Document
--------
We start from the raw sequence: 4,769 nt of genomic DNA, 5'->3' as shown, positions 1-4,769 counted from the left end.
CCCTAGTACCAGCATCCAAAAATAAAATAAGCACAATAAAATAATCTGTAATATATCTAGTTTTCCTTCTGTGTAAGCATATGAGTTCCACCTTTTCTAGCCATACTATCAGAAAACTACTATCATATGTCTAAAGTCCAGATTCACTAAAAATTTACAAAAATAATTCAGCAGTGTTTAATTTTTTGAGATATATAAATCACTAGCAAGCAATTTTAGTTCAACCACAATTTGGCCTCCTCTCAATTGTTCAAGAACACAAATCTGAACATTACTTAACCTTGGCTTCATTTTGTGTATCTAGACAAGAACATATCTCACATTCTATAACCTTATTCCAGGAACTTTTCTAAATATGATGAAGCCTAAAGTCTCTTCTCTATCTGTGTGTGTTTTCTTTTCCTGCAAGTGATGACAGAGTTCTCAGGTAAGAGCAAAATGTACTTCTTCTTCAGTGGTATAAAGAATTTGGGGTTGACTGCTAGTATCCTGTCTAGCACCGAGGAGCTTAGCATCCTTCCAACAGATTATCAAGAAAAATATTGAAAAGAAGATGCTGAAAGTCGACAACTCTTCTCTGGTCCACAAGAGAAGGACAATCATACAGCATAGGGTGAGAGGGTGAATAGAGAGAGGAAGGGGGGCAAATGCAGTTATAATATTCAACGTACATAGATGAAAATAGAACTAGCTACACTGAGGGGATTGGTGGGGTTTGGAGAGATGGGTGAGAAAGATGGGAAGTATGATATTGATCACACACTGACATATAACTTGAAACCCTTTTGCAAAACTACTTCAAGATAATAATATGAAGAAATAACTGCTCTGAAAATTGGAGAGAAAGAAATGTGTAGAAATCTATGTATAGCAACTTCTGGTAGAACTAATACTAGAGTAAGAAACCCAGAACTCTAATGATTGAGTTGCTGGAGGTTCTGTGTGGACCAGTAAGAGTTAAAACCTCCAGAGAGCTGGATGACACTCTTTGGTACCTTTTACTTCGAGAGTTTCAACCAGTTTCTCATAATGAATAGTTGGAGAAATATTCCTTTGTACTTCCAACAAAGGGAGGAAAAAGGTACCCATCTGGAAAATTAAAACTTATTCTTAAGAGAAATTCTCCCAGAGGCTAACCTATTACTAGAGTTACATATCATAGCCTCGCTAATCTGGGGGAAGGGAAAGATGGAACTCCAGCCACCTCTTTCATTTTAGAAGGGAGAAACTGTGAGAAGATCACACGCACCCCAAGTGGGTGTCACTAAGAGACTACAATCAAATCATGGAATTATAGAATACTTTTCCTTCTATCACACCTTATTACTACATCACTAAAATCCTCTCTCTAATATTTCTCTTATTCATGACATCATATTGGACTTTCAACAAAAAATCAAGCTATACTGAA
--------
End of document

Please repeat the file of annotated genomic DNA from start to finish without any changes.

We start from the raw sequence: 4,769 nt of genomic DNA, 5'->3' as shown, positions 1-4,769 counted from the left end.
CCCTAGTACCAGCATCCAAAAATAAAATAAGCACAATAAAATAATCTGTAATATATCTAGTTTTCCTTCTGTGTAAGCATATGAGTTCCACCTTTTCTAGCCATACTATCAGAAAACTACTATCATATGTCTAAAGTCCAGATTCACTAAAAATTTACAAAAATAATTCAGCAGTGTTTAATTTTTTGAGATATATAAATCACTAGCAAGCAATTTTAGTTCAACCACAATTTGGCCTCCTCTCAATTGTTCAAGAACACAAATCTGAACATTACTTAACCTTGGCTTCATTTTGTGTATCTAGACAAGAACATATCTCACATTCTATAACCTTATTCCAGGAACTTTTCTAAATATGATGAAGCCTAAAGTCTCTTCTCTATCTGTGTGTGTTTTCTTTTCCTGCAAGTGATGACAGAGTTCTCAGGTAAGAGCAAAATGTACTTCTTCTTCAGTGGTATAAAGAATTTGGGGTTGACTGCTAGTATCCTGTCTAGCACCGAGGAGCTTAGCATCCTTCCAACAGATTATCAAGAAAAATATTGAAAAGAAGATGCTGAAAGTCGACAACTCTTCTCTGGTCCACAAGAGAAGGACAATCATACAGCATAGGGTGAGAGGGTGAATAGAGAGAGGAAGGGGGGCAAATGCAGTTATAATATTCAACGTACATAGATGAAAATAGAACTAGCTACACTGAGGGGATTGGTGGGGTTTGGAGAGATGGGTGAGAAAGATGGGAAGTATGATATTGATCACACACTGACATATAACTTGAAACCCTTTTGCAAAACTACTTCAAGATAATAATATGAAGAAATAACTGCTCTGAAAATTGGAGAGAAAGAAATGTGTAGAAATCTATGTATAGCAACTTCTGGTAGAACTAATACTAGAGTAAGAAACCCAGAACTCTAATGATTGAGTTGCTGGAGGTTCTGTGTGGACCAGTAAGAGTTAAAACCTCCAGAGAGCTGGATGACACTCTTTGGTACCTTTTACTTCGAGAGTTTCAACCAGTTTCTCATAATGAATAGTTGGAGAAATATTCCTTTGTACTTCCAACAAAGGGAGGAAAAAGGTACCCATCTGGAAAATTAAAACTTATTCTTAAGAGAAATTCTCCCAGAGGCTAACCTATTACTAGAGTTACATATCATAGCCTCGCTAATCTGGGGGAAGGGAAAGATGGAACTCCAGCCACCTCTTTCATTTTAGAAGGGAGAAACTGTGAGAAGATCACACGCACCCCAAGTGGGTGTCACTAAGAGACTACAATCAAATCATGGAATTATAGAATACTTTTCCTTCTATCACACCTTATTACTACATCACTAAAATCCTCTCTCTAATATTTCTCTTATTCATGACATCATATTGGACTTTCAACAAAAAATCAAGCTATACTGAA